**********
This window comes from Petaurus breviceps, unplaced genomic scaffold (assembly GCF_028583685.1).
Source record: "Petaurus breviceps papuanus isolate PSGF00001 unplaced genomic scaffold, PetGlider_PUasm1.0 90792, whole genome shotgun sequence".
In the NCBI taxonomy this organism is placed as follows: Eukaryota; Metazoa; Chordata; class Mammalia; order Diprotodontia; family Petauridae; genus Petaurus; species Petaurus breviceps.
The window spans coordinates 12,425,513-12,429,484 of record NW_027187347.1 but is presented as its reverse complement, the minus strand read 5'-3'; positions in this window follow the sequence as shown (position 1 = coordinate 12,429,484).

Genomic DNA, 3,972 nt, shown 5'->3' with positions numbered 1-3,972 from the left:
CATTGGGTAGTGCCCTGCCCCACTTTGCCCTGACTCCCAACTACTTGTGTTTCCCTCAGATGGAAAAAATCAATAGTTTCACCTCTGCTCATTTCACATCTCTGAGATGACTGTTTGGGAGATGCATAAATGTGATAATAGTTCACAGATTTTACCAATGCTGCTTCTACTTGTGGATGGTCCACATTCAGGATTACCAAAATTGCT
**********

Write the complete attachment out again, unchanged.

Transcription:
This window comes from Petaurus breviceps, unplaced genomic scaffold (assembly GCF_028583685.1).
Source record: "Petaurus breviceps papuanus isolate PSGF00001 unplaced genomic scaffold, PetGlider_PUasm1.0 90792, whole genome shotgun sequence".
In the NCBI taxonomy this organism is placed as follows: Eukaryota; Metazoa; Chordata; class Mammalia; order Diprotodontia; family Petauridae; genus Petaurus; species Petaurus breviceps.
The window spans coordinates 12,425,513-12,429,484 of record NW_027187347.1 but is presented as its reverse complement, the minus strand read 5'-3'; positions in this window follow the sequence as shown (position 1 = coordinate 12,429,484).

Genomic DNA, 3,972 nt, shown 5'->3' with positions numbered 1-3,972 from the left:
CATTGGGTAGTGCCCTGCCCCACTTTGCCCTGACTCCCAACTACTTGTGTTTCCCTCAGATGGAAAAAATCAATAGTTTCACCTCTGCTCATTTCACATCTCTGAGATGACTGTTTGGGAGATGCATAAATGTGATAATAGTTCACAGATTTTACCAATGCTGCTTCTACTTGTGGATGGTCCACATTCAGGATTACCAAAATTGCT